• The referendum is on allowing same sex couples the right to marry. That’s the only stipulation on the voting cards. Whether there are consequences following marriages is something that will have to be dealt with separately (as I believe to be the case already)
  • Ireland’s new found call for equality is an interesting phenomenon. I wonder what the Travelling community, as well as immigrants, those in direct provision, and even single mothers (to name a few categories) feel about this.
  • People do genuinely feel that they are being forced to vote Yes, and that by not voting Yes they are a bad person. I don’t think that this is fair.
  • If Ireland votes Yes it will only change the Ireland that homosexual people live in, and will have no bearing on my life, at least at this moment in time.
  • Civil partnership is not marriage, and married people have stronger protections under the law of this country than those under civil partnership. And even then if civil partnership is conceivably the same as marriage then what’s the problem with not allowing people to marry?
  • There’s been a lot of talk about ‘money from America’. I for one would hope that in the future it might be illegal for outside bodies i.e. non Irish (what was that about equality earlier?) to fund election campaigns, and that all those involved in canvassing should present their receipts, including political parties, private bodies, and *ahem* charities.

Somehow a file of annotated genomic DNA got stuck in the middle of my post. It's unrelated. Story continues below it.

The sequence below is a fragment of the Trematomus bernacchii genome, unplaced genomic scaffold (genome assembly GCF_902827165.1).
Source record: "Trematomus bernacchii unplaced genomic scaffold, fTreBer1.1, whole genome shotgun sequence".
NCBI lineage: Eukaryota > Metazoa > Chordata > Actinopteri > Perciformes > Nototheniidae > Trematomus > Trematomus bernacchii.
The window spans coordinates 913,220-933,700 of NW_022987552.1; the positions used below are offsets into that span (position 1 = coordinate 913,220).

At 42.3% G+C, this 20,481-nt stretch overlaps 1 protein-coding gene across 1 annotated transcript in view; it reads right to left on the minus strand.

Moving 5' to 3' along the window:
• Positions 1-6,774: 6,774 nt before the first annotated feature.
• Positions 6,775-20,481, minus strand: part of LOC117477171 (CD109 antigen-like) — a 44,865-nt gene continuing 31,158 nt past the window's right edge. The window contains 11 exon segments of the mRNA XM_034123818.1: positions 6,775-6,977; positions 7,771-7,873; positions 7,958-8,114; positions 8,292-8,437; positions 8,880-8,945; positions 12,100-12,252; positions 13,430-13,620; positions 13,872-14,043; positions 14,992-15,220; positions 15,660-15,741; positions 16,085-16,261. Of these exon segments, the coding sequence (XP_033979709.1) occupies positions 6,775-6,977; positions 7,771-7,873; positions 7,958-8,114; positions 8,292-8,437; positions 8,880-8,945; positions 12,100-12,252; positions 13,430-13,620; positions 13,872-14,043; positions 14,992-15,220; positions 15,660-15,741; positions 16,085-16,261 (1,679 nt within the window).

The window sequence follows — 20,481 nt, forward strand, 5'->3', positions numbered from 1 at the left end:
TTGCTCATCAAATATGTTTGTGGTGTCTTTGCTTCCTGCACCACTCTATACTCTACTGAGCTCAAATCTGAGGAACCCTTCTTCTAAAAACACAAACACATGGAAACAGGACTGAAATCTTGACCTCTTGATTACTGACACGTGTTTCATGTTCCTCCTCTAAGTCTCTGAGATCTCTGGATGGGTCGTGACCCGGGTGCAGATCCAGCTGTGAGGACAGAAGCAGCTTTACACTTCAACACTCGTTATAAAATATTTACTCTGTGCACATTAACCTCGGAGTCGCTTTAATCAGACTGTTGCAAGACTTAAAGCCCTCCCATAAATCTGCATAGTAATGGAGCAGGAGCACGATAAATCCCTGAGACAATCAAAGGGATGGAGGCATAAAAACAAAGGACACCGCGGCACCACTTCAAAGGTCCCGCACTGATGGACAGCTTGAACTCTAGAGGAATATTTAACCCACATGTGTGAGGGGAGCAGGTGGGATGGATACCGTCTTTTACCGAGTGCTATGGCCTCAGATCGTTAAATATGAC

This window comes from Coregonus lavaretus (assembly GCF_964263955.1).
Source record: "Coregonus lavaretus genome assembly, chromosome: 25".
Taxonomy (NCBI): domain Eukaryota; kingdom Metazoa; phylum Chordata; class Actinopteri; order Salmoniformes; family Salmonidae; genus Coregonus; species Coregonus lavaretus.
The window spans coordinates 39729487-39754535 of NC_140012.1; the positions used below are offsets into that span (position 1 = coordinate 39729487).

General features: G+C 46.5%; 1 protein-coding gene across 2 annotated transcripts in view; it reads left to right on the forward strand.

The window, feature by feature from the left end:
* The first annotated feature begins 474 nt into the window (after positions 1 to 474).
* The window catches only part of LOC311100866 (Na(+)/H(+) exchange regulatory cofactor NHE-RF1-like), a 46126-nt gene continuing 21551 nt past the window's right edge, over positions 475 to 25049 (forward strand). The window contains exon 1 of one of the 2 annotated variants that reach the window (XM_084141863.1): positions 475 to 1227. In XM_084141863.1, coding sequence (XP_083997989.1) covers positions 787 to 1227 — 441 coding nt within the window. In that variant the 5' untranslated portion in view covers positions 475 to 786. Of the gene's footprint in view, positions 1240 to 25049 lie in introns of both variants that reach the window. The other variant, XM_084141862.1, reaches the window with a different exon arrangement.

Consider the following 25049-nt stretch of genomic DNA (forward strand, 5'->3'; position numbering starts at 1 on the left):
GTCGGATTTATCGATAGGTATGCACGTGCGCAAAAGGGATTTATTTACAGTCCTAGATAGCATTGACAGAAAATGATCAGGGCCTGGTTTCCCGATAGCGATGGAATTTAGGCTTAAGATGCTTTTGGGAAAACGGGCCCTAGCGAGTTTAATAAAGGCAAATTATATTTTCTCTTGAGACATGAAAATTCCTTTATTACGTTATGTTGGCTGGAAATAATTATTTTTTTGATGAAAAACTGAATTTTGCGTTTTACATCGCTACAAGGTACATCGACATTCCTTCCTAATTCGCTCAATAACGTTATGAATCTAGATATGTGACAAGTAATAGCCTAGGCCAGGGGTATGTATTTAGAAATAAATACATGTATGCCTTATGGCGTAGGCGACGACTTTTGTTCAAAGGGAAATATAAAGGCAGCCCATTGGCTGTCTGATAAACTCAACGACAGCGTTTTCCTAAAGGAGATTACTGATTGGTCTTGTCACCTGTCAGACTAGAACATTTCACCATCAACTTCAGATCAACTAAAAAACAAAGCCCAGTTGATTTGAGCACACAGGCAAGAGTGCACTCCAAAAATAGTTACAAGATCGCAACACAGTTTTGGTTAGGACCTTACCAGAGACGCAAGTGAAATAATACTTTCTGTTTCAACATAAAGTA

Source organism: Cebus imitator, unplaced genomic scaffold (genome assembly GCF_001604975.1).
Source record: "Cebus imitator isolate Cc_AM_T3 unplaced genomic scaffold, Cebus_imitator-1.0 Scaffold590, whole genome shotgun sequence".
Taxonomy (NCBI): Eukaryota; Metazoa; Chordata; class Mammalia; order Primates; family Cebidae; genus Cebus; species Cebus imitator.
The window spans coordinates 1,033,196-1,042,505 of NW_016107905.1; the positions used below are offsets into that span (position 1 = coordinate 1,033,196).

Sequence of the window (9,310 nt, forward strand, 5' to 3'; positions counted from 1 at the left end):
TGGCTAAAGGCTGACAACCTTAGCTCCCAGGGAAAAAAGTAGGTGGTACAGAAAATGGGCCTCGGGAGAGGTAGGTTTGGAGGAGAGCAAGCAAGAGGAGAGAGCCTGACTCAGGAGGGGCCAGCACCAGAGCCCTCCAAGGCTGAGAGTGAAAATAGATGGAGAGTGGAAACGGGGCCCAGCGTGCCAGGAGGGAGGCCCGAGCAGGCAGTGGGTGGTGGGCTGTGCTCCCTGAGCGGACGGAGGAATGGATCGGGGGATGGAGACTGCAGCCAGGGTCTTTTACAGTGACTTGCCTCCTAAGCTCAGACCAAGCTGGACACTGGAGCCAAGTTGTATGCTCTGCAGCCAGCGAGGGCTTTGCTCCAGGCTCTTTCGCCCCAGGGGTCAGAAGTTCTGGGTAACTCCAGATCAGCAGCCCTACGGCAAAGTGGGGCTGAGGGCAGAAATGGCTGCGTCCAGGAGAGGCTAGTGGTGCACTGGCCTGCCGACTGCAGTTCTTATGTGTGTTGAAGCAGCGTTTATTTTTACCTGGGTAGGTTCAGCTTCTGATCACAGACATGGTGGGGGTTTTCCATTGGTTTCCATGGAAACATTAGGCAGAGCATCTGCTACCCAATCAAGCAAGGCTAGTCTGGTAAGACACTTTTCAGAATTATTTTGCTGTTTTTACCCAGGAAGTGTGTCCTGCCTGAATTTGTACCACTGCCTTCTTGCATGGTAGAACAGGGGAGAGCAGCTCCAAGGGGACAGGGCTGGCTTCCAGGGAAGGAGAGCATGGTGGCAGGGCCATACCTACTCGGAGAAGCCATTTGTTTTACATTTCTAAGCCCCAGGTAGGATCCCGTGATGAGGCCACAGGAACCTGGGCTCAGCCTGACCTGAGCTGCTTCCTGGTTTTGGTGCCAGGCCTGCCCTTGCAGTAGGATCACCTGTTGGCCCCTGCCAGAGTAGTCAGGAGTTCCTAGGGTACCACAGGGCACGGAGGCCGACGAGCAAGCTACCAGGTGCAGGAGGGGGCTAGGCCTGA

• I good friend told me over a few pints a while back that he didn’t see the point in voting as he had voted No on two previous referendums but the (previous) government turned around and held the referendum again just to get the result they wanted. To be honest, I can see exactly where he’s coming from on this and would imagine that he is not alone in this feeling.

  • More than ever, this is a vote for the future of Ireland’s people. We just can’t tell who in our family in the future might be gay, and if that is the case I would hope that if this person is fortunate enough to find someone they dearly love enough to spend the rest of their life with them, this country would be a safe and secure place to do so. This is my own feeling for my own family, and for everyone’s family.
  • Marriage or getting married has nothing to do with procreation. When you say your vows there is no stipulation that you will or want to have children. It is about two people who love each other so much that they would like to spend the rest of their lives together securely and safely with the full benefits which the law provides for such situations. Also, plenty will tell you that you don’t need to be married to have kids.
  • I don’t go to Mass – the Catholic variety – but I would not like to be a fly on the wall to hear the vitriol coming from the pulpit of a Sunday.
  • There are two stigmas being exploited in this referendum; gay people and their antics regarding sex, and god fearing Catholics and their beliefs about marriage and sex. Apparently to vote in Ireland you have to be an adult…
  • It’s easier to be convinced this will be a Yes victory, but let us not forget that there is a population of people far from the viral reaches of social media who may be less convinced of the necessity of this amendment.
  • While branded by as a battle for Love and Equality, it seems to me to be clash between New and Old Ireland.
  • If Ireland says No, then what?
  • There’s actually a second referendum on the same day which seems to be getting absolutely zero attention.

It struck me as I compiled this list, is Ireland the only country that will allow its people to make this decision, rather than their elected officials?